But with Mark Recchi's retirement, there is a vacancy in the Bruins' formal leadership group. Recchi wore one of the A's last season as an alternate captain, and one of the orders of business for the Bruins this preseason is to appoint a replacement to stand alongside captain Zdeno Chara and returning alternate captain Patrice Bergeron.
Candidates for the position are plentiful, and the Bruins can't really go wrong with any number of possible selections. But who is the best option to stitch an A next to the spoked-B on their sweater?
Wednesday's preseason opener may have given a hint. With Chara getting the night off, the Bruins had three alternate captains, with defenseman Andrew Ference and forward Chris Kelly joining Bergeron. Those two, along with the likes of Shawn Thornton, Milan Lucic, Dennis Seidenberg, David Krejci, Gregory Campbell and Nathan Horton, could be worthy of wearing the A during the regular season.
In fact, the best option may just be rotating the second A among that group. There is precedent for such a scenario, as Bruins coach Claude Julien rotated the second A on a monthly basis in the 2008-09 season before Recchi eventually settled into taking on the role on a more permanent basis last season.
The Bruins have a unique core of veteran leaders, and while not having a letter has not been an impediment to guys like Thornton and Ference speaking up when needed and taking charge of the room, why not incorporate each of those unique voices into formal leadership positions by sharing that second A? They may not need it, but it can't hurt to add the weight of an official title to the wisdom being dispensed by such veterans.
At the same time, rotating the A will allow some of the younger players in the Bruins core to step more to the fore and take on some additional responsibilities. That will allow the likes of Lucic, Krejci and Co. to be better prepared to accept the torch when it is eventually passed down from Chara.
Sharing the second A is a solution that not only spreads the responsibility to a wider group of capable leaders, but also reflects the reality that no one player can truly fill the skates of the departed Recchi, nor should anyone be expected to.
"We definitely lost a great leader," Thornton said. "Everybody is going to have to help out. There's no gaping hole there. It's just that Rex was a special individual and you can't replace that, so it's going to take a group effort to try and make sure we're all heading in the right direction."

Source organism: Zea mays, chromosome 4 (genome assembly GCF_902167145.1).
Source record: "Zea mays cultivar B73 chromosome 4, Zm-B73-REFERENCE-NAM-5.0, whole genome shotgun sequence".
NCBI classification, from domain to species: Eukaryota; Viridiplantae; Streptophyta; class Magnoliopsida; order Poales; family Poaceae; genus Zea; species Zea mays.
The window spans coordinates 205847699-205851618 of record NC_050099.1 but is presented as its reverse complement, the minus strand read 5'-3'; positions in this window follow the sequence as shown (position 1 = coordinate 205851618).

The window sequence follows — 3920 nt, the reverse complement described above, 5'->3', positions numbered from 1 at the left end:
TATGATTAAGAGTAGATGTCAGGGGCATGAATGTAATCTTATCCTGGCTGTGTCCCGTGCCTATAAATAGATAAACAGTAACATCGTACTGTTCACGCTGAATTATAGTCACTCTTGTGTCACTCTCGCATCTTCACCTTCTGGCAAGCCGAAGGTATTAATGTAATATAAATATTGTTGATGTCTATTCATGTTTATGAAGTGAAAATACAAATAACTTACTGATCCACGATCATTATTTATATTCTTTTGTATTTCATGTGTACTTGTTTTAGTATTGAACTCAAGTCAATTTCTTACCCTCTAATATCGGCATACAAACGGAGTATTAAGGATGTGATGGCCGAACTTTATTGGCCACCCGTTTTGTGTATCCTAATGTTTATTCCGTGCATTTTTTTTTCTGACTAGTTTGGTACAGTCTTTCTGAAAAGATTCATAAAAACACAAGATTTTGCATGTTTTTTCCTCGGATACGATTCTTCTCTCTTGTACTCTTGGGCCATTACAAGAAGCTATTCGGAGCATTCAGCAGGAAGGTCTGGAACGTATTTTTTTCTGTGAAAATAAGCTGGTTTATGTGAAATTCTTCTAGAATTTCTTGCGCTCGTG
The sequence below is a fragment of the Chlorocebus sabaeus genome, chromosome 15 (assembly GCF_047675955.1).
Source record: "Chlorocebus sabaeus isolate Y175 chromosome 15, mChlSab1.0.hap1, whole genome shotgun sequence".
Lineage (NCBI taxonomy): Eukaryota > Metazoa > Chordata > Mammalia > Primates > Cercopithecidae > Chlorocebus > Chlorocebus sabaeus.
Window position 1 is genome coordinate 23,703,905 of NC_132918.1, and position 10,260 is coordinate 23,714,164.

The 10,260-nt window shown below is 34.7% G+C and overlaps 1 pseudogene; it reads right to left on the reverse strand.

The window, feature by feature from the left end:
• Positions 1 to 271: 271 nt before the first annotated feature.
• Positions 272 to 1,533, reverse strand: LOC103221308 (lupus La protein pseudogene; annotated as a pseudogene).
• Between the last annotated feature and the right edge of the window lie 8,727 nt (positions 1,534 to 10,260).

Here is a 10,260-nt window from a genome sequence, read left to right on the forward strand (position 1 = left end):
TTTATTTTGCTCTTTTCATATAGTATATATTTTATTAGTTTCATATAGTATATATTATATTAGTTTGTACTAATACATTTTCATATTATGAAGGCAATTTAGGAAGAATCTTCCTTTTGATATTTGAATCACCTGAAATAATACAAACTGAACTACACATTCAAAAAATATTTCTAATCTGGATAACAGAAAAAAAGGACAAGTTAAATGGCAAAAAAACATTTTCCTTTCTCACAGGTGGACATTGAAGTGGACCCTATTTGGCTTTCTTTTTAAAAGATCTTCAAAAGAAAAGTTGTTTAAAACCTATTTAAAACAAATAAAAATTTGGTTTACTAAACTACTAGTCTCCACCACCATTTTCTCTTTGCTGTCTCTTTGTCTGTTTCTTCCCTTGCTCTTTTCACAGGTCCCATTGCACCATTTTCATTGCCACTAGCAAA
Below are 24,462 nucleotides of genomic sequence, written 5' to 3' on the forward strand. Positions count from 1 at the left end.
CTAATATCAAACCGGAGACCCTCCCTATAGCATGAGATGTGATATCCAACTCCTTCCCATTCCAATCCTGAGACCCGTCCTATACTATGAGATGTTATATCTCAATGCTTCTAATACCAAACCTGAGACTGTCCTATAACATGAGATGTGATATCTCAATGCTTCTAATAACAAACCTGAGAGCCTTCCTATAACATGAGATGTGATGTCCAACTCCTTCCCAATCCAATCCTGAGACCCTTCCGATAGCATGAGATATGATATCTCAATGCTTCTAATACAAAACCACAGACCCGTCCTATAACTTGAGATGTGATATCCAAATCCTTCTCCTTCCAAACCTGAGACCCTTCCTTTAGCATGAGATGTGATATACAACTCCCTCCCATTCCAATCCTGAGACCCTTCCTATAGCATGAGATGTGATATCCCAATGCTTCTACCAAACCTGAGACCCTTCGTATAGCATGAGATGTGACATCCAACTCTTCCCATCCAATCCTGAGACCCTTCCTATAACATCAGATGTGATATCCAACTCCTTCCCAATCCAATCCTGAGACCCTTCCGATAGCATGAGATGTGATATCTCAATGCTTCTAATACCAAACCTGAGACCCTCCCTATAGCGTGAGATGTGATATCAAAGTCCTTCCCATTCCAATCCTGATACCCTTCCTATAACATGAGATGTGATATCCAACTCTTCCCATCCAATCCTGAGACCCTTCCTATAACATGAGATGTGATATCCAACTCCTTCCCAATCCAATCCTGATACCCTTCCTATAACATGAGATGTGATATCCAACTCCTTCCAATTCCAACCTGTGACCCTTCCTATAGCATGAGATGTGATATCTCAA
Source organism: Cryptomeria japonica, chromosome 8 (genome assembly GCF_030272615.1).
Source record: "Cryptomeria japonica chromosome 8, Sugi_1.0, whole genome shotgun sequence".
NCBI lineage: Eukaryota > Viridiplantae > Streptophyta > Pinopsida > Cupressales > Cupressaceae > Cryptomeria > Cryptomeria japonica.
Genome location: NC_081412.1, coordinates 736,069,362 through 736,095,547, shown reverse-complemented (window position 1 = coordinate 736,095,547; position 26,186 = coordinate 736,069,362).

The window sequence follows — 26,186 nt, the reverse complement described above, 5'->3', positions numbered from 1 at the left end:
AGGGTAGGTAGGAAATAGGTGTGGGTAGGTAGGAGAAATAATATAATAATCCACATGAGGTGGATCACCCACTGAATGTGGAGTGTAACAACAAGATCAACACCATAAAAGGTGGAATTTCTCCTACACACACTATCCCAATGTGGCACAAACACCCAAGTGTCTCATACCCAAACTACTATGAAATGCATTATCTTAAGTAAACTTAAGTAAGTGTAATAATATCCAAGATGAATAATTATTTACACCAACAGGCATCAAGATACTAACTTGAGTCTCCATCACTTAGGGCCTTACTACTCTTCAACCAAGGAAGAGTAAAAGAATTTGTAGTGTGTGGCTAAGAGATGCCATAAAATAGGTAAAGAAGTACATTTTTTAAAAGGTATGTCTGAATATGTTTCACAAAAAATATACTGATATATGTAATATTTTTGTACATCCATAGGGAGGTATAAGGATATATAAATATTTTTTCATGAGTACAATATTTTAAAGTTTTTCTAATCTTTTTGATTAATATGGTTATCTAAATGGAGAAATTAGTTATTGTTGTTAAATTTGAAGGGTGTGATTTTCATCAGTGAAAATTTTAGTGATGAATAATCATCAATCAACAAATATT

In his first four seasons in Boston, Thornton has already proven his leadership ability, and the rest of the team will look to him whether there's a letter on his chest or not. But it would still be beneficial to formally recognize the contributions of a number of different leaders like Thornton.
"That's an honor, no doubt," Thornton said of the possibility of wearing the A. "But those decisions are made, and whether I have a letter or don't have a letter I'll continue to be the same person I've been for the last 15 years. I'm not going to start talking more if I get one or talking less if I don't have one. I'll be the same, so whatever happens, happens. It will be an honor, but it's not something that's necessary. And I think the rest of the guys in this dressing room feel the same way. I don't think anybody's starving for it, but if they get it they'll be honored by it."
Ference echoed those sentiments at the start of camp, noting that wearing the A was "not really on my radar.
"Whether you have something on your jersey or not, I think you have a responsibility to add what you can to the dressing room," Ference added. "I don't think it changes who you are or should be or anything like that. It just is what it is, and they've got to put it on somebody."
They do have to put it somebody, but there's no requirement it has to be the same person for every game of the season. The Bruins are in an enviable position with so many high-character players capable of filling leadership roles, all of whom now have the added benefit of knowing what it takes to win a championship after last year's Cup run.
Why waste the chance to utilize all of them? They certainly seem willing to share the responsibilities, and the Bruins would benefit from having a variety of different players with various leadership styles put into position to provide some guidance to the rest of the squad.